Timeline of Nordstrom
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This is a timeline of Nordstrom, a clothing retailing company.
|Time period||Key developments at Nordstrom|
|1901–1928||First generation of Nordstrom leadership under John W. Nordstrom.|
|1928–1968||Second generation of Nordstrom leadership under Everett Nordstrom and brothers. Nordstrom expands out of Seattle into Portland. Nordstrom moves beyond shoes into general apparel.|
|1968–1995||Third generation of Nordstrom leadership under Bruce Nordstrom and brothers. Nordstrom goes public and grows into 61 full-line stores and 20 clearance and off-price stores. It expands into California, the East Coast, and the rest of the nation.|
|1995–2000||The third generation steps down and John J. Whitacre takes over as leader. This was described as a "failed experiment", where Nordstrom suffers through a crisis of confidence.|
|2000–2016||Bruce Nordstrom takes back leadership and retires in 2006. Blake Nordstrom becomes the first fourth-generation Nordstrom to lead the company. Nordstrom expands to the Internet and acquires Façonnable, Trunk Club, and Haute Look. By 2010, Nordstrom reaches record sales of 9.31 billion and its fastest-ever inventory turns—5.56 per year. Its shares grow by 120% from 2009-2014.|
|1901||Company||Nordstrom is founded by John W. Nordstrom as Wallin & Nordstrom, a shoe store, at Fourth Avenue and Pike Street.|
|1923||Expansion||Nordstrom opens up its second store in the University District |
|1928||Team||John W. Nordstrom retires and sells his shares to two of his sons, Everett Nordstrom and Elmer Nordstrom (the 2nd generation of chairmen, who would stay for 40 years).|
|1930||Company||The remodeled Second Avenue has its grand opening and the company is renamed to Nordstrom.|
|1950||Expansion||Nordstrom expands out of Seattle by creating its first store in Portland.|
|1963||Product||Nordstrom ventures into the women's apparel market with its purchase of Best Apparel of Seattle.|
|1968||Team||All three brothers retire, letting the third generation take over (Everett's son, Bruce Nordstrom; Elmer's sons, James and John; Lloyd's son-in-law, Jack McMillan, along with family friend Bob Bender).|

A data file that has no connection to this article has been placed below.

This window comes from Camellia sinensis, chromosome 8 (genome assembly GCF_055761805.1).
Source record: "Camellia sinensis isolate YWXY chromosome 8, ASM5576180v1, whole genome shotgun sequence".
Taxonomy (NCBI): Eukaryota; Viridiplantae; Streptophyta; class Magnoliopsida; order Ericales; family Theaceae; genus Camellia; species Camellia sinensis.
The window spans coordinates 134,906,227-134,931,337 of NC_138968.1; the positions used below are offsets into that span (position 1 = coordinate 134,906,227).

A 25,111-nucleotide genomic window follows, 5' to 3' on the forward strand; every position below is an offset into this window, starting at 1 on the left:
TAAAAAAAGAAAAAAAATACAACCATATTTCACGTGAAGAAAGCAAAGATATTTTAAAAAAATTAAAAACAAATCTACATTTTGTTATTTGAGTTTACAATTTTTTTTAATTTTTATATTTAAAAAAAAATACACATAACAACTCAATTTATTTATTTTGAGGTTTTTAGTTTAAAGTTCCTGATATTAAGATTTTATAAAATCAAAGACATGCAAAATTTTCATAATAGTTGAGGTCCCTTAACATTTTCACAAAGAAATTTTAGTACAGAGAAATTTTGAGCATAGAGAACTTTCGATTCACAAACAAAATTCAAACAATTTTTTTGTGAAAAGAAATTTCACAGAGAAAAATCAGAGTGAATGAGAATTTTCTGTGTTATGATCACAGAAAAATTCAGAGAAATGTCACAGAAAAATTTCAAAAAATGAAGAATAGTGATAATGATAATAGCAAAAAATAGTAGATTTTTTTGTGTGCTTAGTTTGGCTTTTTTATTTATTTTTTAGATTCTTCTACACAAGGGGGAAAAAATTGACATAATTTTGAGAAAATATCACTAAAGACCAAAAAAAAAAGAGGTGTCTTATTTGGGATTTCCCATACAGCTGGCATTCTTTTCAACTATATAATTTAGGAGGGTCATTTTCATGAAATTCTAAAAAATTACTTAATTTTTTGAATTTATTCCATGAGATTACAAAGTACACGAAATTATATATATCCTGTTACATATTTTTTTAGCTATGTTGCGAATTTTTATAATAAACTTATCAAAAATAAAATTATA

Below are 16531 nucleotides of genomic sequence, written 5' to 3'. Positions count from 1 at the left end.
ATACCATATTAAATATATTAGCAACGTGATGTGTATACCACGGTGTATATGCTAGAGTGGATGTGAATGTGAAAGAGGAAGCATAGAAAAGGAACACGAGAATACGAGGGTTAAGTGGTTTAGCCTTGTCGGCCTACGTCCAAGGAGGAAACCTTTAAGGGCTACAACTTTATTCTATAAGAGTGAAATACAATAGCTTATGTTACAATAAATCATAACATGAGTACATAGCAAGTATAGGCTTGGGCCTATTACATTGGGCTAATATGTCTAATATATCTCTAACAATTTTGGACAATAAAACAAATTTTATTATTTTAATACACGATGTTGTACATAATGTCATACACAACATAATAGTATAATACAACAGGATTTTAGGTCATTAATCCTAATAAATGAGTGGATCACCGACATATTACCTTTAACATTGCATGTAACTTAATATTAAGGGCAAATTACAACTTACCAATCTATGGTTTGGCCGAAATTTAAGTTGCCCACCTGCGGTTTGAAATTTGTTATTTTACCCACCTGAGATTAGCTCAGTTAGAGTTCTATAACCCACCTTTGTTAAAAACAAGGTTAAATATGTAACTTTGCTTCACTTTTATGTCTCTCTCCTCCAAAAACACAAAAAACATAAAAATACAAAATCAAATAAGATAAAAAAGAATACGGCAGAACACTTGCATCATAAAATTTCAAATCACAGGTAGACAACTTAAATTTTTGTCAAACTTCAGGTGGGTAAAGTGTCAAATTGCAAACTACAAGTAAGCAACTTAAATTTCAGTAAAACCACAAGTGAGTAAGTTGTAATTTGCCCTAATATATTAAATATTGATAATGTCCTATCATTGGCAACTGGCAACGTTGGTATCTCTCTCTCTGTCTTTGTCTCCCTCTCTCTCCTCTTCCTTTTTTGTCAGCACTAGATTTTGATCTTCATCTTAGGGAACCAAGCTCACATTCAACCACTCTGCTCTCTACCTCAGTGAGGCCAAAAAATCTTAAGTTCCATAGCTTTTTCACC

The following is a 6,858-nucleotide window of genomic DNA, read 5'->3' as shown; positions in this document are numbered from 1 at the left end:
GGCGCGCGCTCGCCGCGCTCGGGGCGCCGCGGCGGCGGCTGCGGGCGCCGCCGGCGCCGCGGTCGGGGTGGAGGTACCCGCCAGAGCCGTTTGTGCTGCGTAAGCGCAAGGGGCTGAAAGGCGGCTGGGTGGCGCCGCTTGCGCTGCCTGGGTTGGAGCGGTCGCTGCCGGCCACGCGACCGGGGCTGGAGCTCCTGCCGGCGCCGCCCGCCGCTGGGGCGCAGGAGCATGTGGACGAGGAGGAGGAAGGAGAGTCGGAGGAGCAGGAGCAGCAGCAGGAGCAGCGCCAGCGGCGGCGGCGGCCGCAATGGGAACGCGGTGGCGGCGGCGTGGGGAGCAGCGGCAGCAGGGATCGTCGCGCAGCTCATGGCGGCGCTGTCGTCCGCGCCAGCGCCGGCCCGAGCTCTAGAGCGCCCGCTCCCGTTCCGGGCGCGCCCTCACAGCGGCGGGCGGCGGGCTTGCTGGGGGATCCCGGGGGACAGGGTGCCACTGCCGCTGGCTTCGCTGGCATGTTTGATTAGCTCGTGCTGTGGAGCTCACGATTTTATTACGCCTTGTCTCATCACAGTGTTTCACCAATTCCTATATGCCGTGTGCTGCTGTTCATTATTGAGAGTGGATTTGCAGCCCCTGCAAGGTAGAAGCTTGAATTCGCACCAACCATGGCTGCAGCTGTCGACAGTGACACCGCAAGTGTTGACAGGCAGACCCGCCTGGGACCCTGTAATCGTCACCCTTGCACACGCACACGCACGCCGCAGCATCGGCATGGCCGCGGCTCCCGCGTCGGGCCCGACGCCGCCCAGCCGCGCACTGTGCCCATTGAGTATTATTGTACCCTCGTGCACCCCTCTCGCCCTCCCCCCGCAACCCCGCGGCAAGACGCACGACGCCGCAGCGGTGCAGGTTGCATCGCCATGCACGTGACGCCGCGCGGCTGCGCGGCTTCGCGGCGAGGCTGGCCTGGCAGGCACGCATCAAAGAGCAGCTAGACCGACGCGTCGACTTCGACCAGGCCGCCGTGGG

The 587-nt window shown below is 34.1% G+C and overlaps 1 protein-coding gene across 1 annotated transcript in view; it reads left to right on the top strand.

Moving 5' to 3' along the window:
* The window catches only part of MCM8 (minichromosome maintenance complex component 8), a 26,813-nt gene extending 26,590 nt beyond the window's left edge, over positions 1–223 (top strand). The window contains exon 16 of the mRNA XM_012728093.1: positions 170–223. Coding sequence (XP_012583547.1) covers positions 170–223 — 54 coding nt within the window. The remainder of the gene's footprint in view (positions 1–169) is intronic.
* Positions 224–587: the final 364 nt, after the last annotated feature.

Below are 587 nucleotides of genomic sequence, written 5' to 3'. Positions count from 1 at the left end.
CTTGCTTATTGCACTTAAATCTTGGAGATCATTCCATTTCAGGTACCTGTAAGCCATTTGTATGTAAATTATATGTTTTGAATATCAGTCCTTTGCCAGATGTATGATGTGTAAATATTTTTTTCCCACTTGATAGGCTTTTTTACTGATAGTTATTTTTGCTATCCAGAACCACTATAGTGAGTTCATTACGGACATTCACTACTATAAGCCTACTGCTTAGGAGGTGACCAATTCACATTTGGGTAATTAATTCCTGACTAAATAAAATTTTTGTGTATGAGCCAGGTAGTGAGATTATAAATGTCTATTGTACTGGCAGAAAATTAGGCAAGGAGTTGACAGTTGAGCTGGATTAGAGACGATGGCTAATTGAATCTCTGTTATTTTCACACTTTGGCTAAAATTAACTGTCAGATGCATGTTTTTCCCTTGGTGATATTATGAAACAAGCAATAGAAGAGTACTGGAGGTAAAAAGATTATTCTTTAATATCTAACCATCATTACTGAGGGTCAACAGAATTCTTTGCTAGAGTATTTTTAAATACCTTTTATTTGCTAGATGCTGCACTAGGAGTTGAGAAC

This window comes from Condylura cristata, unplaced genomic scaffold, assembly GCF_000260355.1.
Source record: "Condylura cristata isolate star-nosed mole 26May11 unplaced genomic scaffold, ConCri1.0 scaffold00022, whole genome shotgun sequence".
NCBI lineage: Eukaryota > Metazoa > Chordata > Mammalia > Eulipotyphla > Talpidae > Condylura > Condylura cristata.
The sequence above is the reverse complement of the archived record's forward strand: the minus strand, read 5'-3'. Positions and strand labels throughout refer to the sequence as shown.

|1971||Company||Nordstrom is taken public on NASDAQ under the ticker NOBE (Nordstrom Best).|
|1973||Company||The first Nordstrom Rack opens in Seattle as a clearance outlet for its full-line stores.|
|1975||Expansion||Nordstrom expands into Alaska (the only time by acquisition) by purchasing Northern Commercial Company and opened its first Nordstrom Rack clearance store in Seattle.|
|1976||Company||Nordstrom opens a series of stores called Place Two to sell a more limited selection of apparel in smaller markets.|
|1978||Expansion||Nordstrom expands to California with a 127,000-square-foot, three-level store at South Coast Plaza.|
|1988||Expansion||Nordstrom expands to the East Coast (starting in Virginia).|
|1991||Company||Nordstrom FSB (a federally chartered savings bank doing business as Nordstrom Bank) is founded.|
|1993||Company||Nordstrom expands into direct sales by beginning its catalog division.|
|1995||Team||The third generation of cochairmen decide to step down.|
|1997||Team||John Whitacre steps in as the first CEO outside of the Nordstrom family.|
|1998||Company||Nordstrom replaces its downtown Seattle store with a new flagship location in the former Frederick & Nelson building across the street.|
|2000||Team||John J. Whitacre is replaced and Bruce Nordstrom returns to co-chairman.|
|2000||Company||Nordstrom launches the $40 million “Reinvent Yourself” campaign, but acknowledges that this campaign is a mistake when provocative ads and too-edgy fashions in its main stores rankled some longtime shoppers.|
|2000||Expansion||Nordstrom expands into Florida by opening its first southernmost store at Town Center at Boca Raton, despite Miami having being luxury market for years.|
|2000||Acquisitions||Nordstrom acquires Façonnable, an international high-end men's and women's tailor, and keeps the acquisition until 2007.|
|2002||Company||Nordstrom begins rolling out a state-of-the-art merchandising system, letting it shift from tallying sales by hand to monitoring sales minute by minute at its stores around the country.|
|2006||Team||Bruce Nordstrom retires and Enrique "Rick" Hernandez Jr., a Nordstrom board member since 1997, takes on the role of chairman.|
|2011||Acquisitions||Nordstrom acquires Hautelook and enters the online private sale market.|
|2014||Acquisitions||Nordstrom acquires Trunk Club, a personalized clothing service.|
|2014||Expansion||Nordstrom opens its first full-line store in Canada in Calgary.|
- "Nordstrom's Business Strategy Is Working - Business Insider". Businessinsider.com. Retrieved July 1, 2016.
- "Seattle History: Nordstrom through the years - Seattle's Big Blog". Blog.seattlepi.com. Retrieved July 1, 2016.
- Robert Spector; Patrick D. McCarthy (7 February 2012). The Nordstrom Way to Customer Service Excellence: The Handbook For Becoming the "Nordstrom" of Your Industry. John Wiley & Sons. ISBN 978-1-118-23653-6.
- "Nordstrom History". Shop.nordstrom.com. Retrieved July 1, 2016.
- Frey, Christine (November 20, 2002). "John Whitacre, former Nordstrom CEO, was a team player". Seattle Post-Intelligencer. Retrieved September 24, 2013.
- "There Will Soon Be Way More Nordstrom Racks Than Regular Nordstrom Stores - BuzzFeed News". Retrieved July 1, 2016.
- "Nordstrom Regains Its Luster". The Wall Street Journal. Retrieved July 1, 2016.
- Earnest, Leslie (24 May 2006). "Nordstrom Goes Outside the Family". Los Angeles Times. Retrieved 5 October 2012.